But Ms Sturgeon's interpretationwas not shared by her political opponents or those involved in the case. Eric Drake, of the Scottish Public Services Ombudsman, said ministers and the parliament had to review the legislation again.

Mary Scanlon, for the Conservatives, said the judgment cast doubt on whether councils had to pay for anyone in private care homes, and she criticised the refusal to appear before the judicial review.

Wendy Alexander, Labour's leader in Scotland, said: "Alex Salmond and his ministers couldn't find the time to defend free personal care. They must now explain what they will do to ensure Scottish pensioners continue to benefit from this."

Ross Finnie, for the Liberal Democrats, said: "For them to fail to answer the call of the trial judge to help with the interpretation of a Parliamentary Act is an astonishing dereliction of duty."

The elderly-care legislation was designed to introduce free personal care for all pensioners, regardless of income. Instead, according to Lord Macphail, the "unusually complex" and "ambiguous" legislation did not do that.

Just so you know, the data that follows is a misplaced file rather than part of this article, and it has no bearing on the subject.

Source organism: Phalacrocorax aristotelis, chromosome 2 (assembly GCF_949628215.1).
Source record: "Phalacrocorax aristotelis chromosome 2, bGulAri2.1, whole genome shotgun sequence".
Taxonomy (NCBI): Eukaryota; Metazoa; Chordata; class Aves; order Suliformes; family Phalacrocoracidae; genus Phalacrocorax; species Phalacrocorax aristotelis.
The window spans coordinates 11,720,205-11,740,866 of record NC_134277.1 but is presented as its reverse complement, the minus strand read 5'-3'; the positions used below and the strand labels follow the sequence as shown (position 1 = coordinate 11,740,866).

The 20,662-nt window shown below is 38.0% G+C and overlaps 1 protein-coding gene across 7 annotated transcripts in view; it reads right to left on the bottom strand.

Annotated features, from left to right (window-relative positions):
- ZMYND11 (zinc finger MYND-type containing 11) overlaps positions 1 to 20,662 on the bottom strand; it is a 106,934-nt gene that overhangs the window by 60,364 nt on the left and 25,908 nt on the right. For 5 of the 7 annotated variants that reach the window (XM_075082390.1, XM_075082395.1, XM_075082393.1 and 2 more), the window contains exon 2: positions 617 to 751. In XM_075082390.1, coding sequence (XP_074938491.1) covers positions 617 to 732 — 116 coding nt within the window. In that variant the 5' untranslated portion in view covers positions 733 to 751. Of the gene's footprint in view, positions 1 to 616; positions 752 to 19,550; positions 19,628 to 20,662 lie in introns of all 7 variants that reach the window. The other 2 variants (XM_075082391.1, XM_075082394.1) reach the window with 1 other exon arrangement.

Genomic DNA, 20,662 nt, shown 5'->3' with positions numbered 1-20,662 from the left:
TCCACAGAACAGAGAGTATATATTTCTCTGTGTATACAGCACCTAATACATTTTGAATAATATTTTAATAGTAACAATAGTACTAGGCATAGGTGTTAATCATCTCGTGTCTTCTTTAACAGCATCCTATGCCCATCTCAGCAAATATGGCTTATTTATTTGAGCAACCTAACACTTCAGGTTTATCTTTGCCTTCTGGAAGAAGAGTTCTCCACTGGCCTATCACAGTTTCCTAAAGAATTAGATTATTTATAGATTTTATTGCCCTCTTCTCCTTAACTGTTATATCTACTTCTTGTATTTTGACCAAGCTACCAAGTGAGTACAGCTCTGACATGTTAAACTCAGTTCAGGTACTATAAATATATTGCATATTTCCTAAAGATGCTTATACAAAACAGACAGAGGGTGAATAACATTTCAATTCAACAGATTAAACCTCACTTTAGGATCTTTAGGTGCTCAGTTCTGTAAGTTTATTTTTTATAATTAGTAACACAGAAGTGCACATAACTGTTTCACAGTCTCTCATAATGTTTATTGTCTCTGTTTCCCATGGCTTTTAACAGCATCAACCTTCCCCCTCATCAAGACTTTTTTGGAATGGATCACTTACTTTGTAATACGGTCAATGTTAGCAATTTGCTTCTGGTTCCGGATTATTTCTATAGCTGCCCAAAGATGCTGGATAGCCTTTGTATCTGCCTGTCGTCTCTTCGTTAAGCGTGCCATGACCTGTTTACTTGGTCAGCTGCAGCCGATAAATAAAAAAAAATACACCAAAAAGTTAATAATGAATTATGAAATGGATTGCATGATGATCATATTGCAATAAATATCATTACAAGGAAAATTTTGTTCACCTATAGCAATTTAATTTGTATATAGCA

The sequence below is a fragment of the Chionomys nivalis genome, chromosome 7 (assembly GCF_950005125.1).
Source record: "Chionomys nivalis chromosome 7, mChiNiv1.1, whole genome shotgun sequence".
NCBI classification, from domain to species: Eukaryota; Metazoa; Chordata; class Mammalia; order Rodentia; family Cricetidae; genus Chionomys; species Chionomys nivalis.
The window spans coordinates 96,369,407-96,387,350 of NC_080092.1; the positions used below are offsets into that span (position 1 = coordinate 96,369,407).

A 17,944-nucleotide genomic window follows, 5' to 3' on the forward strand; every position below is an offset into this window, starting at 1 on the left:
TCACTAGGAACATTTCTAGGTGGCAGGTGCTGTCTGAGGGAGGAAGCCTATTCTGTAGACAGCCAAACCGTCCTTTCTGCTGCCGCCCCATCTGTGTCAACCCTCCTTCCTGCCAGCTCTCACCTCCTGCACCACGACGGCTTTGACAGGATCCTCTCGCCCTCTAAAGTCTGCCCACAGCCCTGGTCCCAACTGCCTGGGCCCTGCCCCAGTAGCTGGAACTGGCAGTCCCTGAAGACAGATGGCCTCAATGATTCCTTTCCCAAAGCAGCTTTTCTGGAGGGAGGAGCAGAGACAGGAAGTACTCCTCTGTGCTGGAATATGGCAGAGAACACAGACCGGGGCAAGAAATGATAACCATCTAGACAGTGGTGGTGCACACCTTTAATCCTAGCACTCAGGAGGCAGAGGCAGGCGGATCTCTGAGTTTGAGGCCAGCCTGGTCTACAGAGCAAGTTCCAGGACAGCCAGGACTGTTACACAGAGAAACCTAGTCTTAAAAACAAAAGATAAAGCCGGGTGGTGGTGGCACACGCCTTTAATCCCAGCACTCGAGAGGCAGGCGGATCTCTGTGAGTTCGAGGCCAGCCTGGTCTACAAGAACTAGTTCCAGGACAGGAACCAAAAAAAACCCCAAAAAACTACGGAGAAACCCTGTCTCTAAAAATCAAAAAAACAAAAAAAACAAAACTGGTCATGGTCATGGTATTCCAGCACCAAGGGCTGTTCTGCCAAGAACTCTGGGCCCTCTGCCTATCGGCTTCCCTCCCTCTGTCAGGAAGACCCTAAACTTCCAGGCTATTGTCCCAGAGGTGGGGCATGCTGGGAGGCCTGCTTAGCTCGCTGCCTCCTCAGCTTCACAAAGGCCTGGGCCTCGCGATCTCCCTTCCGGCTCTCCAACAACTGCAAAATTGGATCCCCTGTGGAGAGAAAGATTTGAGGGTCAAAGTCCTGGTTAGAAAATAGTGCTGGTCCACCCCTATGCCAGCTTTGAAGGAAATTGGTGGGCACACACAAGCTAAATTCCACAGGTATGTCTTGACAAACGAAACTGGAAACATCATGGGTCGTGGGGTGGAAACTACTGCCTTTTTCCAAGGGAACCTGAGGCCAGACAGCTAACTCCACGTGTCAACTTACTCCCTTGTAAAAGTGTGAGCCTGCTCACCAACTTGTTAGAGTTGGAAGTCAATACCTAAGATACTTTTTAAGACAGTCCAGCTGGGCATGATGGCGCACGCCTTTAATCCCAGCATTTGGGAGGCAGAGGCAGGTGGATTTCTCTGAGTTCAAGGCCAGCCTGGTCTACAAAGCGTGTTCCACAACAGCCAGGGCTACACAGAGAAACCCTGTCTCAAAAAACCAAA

It only provided councils with an obligation to cover the care costs of pensioners in their own homes, in state-run homes or of pensioners in private care homes who have gone there on the council's authority. It did not cover elderly people in private homes whose care was arranged by their families.

Lord Macphail's judgment makes it clear he believes the original legislation was badly drafted and confusing and that there is a big gap between what ministers intended and what they delivered. The judgment came in response to a long-running battle involving Argyll and Bute Council and the Public Services Ombudsman.